Scientists from the University of Cambridge found that exercise can make a difference in major depressive disorder
They found physical activity was linked to big mental health benefits, even when someone wasn’t exercising as hard or as often as public health recommendations.
The research is published in JAMA Psychiatry and was conducted by Soren Brage et al.
In the study, the team analyzed 15 existing studies (more than 191,000 participants in all) with data on exercise and depression, finding an association between physical activity and depression risk.
They found that people who accumulated half the recommended amount of physical activity had an 18% lower risk of depression compared to adults with no activity.
Those who accumulated the recommended hours had a 25% lower risk of depression. Benefits diminished with the exercise above that level.
The team estimated that almost 12% of cases of depression could have been prevented with a certain amount of exercise.
People engaging in brisk walking for 2.5 hours a week had a lower risk of depression than those who didn’t exercise at all.
Depression affects about 280 million people throughout the world and is the leading cause of mental health-related disease burden. It is associated with premature death from suicide and health issues.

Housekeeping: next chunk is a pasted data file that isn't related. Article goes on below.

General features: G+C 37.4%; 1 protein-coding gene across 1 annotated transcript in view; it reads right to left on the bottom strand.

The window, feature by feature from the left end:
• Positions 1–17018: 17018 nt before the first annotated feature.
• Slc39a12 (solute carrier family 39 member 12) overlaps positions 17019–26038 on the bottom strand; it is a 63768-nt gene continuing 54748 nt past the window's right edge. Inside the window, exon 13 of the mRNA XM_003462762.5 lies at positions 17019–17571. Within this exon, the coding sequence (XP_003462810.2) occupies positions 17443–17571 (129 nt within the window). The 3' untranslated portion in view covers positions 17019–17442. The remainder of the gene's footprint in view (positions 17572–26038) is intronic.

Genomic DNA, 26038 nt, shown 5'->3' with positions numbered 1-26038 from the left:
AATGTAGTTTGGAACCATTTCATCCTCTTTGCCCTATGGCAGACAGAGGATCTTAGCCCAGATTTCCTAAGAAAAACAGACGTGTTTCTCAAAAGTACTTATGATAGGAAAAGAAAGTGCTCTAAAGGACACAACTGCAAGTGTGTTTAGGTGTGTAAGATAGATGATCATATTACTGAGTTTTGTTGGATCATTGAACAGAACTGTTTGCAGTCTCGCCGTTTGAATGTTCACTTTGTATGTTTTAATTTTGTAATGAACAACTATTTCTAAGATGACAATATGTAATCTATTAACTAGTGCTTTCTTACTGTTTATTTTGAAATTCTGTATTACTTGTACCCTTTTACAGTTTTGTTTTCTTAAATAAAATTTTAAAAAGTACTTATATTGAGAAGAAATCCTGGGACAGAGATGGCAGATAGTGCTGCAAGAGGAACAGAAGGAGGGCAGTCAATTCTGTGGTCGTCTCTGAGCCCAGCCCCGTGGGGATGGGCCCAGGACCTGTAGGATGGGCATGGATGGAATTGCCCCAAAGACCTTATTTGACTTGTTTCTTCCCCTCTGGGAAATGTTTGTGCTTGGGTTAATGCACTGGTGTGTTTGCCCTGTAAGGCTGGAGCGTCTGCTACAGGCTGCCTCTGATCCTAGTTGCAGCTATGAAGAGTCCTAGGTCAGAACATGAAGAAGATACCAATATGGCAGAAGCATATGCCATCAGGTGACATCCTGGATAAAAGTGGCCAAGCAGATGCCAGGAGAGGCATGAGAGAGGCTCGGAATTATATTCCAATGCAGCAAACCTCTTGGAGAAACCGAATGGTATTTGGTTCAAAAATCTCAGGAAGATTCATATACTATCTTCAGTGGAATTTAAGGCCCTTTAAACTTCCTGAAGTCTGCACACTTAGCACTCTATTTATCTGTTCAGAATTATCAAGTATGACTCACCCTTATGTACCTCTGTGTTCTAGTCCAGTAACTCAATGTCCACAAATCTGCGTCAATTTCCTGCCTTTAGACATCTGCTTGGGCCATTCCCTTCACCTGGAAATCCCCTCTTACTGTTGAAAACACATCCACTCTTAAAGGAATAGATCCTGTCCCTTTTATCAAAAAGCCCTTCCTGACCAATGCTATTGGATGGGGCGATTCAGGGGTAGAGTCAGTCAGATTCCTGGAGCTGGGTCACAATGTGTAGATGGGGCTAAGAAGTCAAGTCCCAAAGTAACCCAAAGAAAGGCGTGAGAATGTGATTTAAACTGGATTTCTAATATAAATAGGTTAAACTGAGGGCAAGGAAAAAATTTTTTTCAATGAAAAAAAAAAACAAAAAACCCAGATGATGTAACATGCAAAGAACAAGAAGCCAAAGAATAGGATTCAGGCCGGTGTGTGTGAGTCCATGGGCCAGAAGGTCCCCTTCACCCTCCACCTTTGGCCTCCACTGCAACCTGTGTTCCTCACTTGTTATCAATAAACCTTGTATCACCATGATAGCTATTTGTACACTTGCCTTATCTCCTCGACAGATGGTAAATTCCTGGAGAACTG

Estimating the dose of exercise needed can be challenging.
A lot of people who have depression go undiagnosed.
It can also be difficult to motivate people living with depression to get moving, so the information that any movement can add benefit may be helpful for those individuals.
The team says people should try to move a little every day. Maybe it’s a five-minute or 10-minute walk. It could be a two-minute movement break every 30 minutes for people who sit all day.
In treating depression, there is a role for exercise, psychotherapy, taking away drugs of abuse, and adding medications specifically targeted to be therapeutic.
The reasons why exercise may benefit mental health are many.
It can improve circulation to the brain and have an impact on inflammation and the body’s immune response.
There’s a relationship between heart health and depression. There may also be intangible benefits, such as feeling empowered by getting stronger or having a sense of well-being.
Sign up for our newsletter for more information about this topic.
If you care about depression, please read studies about common antibiotic that may reduce depression, and this nutrient in your diet may help fight depression
For more information about mental health, please see recent studies about depression drug that may protect you from severe COVID-19, and results showing PTSD, anxiety, and depression may not be mental diseases.
Copyright © 2022 Knowridge Science Report. All rights reserved.